Once beloved by Wall Street, McLeodUSA Inc. is in hot water again. The telecommunications carrier is pursuing a strategic partner or sale of the company and has disclosed it may be forced to seek protection from its creditors while its auditor, Deloitte Touche LLP, has raised substantial doubt over McLeodUSAs ability to continue as a going concern.
McLeodUSA has been down this rough road before. It emerged from bankruptcy three years ago, eradicating $3.3 billion in high-yield debt while refueling on capital through its biggest investor, Forstmann Little & Co.
Dedicated to refocusing within 25 states, the company based in Cedar Rapids, Iowa, divested $1 billion in assets in 2002. McLeodUSA also consolidated facilities, reduced capital expenditures, shed unprofitable services and took other actions to improve its operations. Those actions, however, havent led to sales growth or moved the company into the black.
In fact, revenue at McLeodUSA has been falling for the last three years while its losses have been accumulating. The company more than doubled its net loss last year ($624.5 million) while its revenue declined from $869 million in 2003 to $716.2 million last year.
Like dozens of other competitive carriers that raised billions on Wall Street after the Clinton administration opened the local phone markets to competition, McLeodUSA has been unable to fulfill its promises to investors.
With shares trading at 14 cents early this summer, the company had a market capitalization of just $27.8 million.
How did it come to this? In filings with the Securities and Exchange Commission, McLeodUSA cites a host of factors, including the challenges of competing with bigger, more-established firms in a territory covering the Midwest, Rocky Mountains and other Western states. The company foresees greater difficulties in the wake of industry consolidation combining big phone companies like AT&T Corp. and SBC Communications Inc.
With the recent merger announcements in the industry, we believe that the large telecommunications providers likely will become even more aggressive upon the closing of these transactions, further challenging our ability to grow revenue, McLeodUSA stated in a SEC filing.
Analysts say inexperienced management is not the root of the problem at McLeodUSA, a company which broke into smaller markets than its peers like Cedar Rapids, Milwaukee and Spokane, Wash.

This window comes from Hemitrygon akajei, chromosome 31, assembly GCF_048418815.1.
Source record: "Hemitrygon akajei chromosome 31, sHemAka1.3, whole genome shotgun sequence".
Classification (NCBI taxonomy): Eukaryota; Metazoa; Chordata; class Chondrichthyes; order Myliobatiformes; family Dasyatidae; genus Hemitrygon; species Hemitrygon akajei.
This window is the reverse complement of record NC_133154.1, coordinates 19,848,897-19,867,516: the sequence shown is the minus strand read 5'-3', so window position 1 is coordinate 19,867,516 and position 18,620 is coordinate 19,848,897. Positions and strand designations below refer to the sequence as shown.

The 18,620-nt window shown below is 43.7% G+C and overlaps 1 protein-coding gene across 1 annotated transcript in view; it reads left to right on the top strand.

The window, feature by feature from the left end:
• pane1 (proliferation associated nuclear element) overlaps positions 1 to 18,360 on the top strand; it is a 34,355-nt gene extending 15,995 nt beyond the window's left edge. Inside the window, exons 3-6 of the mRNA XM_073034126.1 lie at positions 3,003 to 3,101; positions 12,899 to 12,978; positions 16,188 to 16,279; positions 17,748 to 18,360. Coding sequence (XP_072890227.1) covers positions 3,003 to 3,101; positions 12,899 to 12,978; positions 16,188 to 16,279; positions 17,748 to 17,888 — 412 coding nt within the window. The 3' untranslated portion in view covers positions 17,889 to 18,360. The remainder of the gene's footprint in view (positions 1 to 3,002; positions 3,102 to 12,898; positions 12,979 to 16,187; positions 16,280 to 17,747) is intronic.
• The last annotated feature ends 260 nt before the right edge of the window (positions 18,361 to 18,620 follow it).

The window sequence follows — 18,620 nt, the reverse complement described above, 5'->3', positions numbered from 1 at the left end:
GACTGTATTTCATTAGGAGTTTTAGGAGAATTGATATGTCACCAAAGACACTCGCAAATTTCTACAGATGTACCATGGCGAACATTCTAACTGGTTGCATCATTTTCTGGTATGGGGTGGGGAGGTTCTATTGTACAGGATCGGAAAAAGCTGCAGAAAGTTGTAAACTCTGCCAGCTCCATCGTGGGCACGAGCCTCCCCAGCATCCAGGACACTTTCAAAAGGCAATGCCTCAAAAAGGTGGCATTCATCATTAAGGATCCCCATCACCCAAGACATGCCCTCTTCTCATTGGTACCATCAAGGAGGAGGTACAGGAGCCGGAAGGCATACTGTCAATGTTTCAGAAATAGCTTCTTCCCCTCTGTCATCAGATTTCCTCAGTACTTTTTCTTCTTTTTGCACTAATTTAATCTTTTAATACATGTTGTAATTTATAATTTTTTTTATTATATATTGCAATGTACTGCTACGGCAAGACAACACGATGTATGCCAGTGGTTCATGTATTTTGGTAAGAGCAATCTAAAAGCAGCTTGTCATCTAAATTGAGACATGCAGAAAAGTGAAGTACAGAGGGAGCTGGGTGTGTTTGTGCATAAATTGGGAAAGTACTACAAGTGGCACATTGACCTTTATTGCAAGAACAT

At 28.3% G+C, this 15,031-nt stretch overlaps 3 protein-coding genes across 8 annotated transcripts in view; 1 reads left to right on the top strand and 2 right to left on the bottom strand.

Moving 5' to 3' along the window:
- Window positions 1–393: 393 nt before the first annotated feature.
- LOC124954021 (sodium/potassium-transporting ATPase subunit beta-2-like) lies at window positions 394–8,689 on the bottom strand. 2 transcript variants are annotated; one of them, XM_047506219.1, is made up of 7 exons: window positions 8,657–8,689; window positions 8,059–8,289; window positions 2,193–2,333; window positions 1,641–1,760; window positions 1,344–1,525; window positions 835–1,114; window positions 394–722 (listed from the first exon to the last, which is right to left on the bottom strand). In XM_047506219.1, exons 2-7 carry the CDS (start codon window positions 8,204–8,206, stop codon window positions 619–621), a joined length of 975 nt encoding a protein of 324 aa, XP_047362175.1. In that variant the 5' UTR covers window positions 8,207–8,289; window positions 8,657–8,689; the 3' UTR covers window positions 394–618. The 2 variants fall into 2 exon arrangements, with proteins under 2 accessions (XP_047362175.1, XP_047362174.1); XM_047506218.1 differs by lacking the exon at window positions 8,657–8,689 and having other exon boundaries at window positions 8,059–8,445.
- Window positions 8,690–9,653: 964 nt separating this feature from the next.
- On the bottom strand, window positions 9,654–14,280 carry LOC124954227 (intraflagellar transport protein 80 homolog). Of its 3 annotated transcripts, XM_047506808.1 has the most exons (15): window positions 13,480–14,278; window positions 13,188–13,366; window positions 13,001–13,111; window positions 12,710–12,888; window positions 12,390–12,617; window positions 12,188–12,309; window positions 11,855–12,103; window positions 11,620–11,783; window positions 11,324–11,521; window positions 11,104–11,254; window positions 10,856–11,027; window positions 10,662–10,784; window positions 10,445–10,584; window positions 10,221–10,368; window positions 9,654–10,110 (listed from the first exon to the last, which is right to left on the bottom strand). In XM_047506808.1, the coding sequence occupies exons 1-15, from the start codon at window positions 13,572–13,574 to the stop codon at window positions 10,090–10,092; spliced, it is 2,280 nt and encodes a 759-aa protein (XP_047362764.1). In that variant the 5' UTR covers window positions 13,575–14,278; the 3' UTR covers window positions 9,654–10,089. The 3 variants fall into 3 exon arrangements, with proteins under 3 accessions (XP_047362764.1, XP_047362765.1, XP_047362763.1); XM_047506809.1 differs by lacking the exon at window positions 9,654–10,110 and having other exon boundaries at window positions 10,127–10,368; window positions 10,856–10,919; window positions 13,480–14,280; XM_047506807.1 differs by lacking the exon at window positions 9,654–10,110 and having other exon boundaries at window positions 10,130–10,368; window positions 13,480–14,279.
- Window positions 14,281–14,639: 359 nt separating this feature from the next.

The McLeodUSA management is really very strong. They are not people without very significant experience in the space, says Farooq Hussain, founder and principal of Network Conceptions LLC, a research and consulting firm. Youd think they should be doing all right.
McLeodUSA has been one of the better managed CLECs with kind of a pragmatic rational approach to what theyre doing, adds Nancy Kaplan, vice president of global consultancy ADVENTIS Corp. McLeod is actually fairly well run [but] they cant get the penetration in the marketplace anymore.
What may have challenged McLeodUSA, says ATLANTIC-ACM analyst Aaron Nutt, is a partial focus on the residential market. Most big competitive carriers have sought to woo businesses, which could be paying hundreds or thousands of dollars a month for telecommunications services.
McLeodUSA did not return phone calls seeking comment.
McLeodUSA now is focused on small and mid-sized businesses, Kaplan says, but the competition in that market has heated up among the nations largest carriers. She says it is difficult for a company like McLeodUSA to compete with the regional Bell operating companies and biggest long-distance carriers.
Clearly, some challenges facing McLeodUSA are not unique to the company. The competitive wireline industry has been responsible for dozens of high-profile bankruptcy filings and failures over the last several years. More recently, the stock prices of regional and national competitive carriers have tanked on the heels of disappointing results.
Hussain says the competitive phone model based on switched local and longdistance voice service is busted, caused partly by the widespread adoption of wireless usage and slugfest between the biggest long-distance carriers to drive down rates.
Results at McLeodUSA partly support that assessment. The company attributed a $33.1 million year-over-year decline in first-quarter revenue to lower longdistance rates, a continued decline in total customers and a mandated reduction in access rates by federal regulators.
John Malone, president and CEO of The Eastern Management Group, a research and consulting firm, says there is no end in sight to the challenges facing the competitive telecom industry. Investors continue to wring their hands … No one sees a clear end to the challenges, Malone says. We may be dealing in this environment for another two, three, four years.
Malone says there are about 70 facilities-based competitive carriers in the United States, and he anticipates the number could decrease by 50 percent over the next two years due to consolidation.
But for McLeodUSA, finding a buyer wont be a cinch. Its not going to be another phone company [that would be interested in the purchase], and I dont know what you do with the assets when you pick it up because theyre not worth much, Hussain says of McLeodUSA and some other carriers that have faced difficulties. Whoever buys them is not going to pay very much.
|ADVENTIS Corp. www.adventis.com
AT&T Corp. www.att.com
Deloitte Touche LLP www.deloitte.com
Eastern Management Group, The www.easternmanagement.com
McLeodUSA Inc. www.mcleodusa.com
Network Conceptions LLC www.networkconceptions.com
SBC Communications Inc. www.sbc.com
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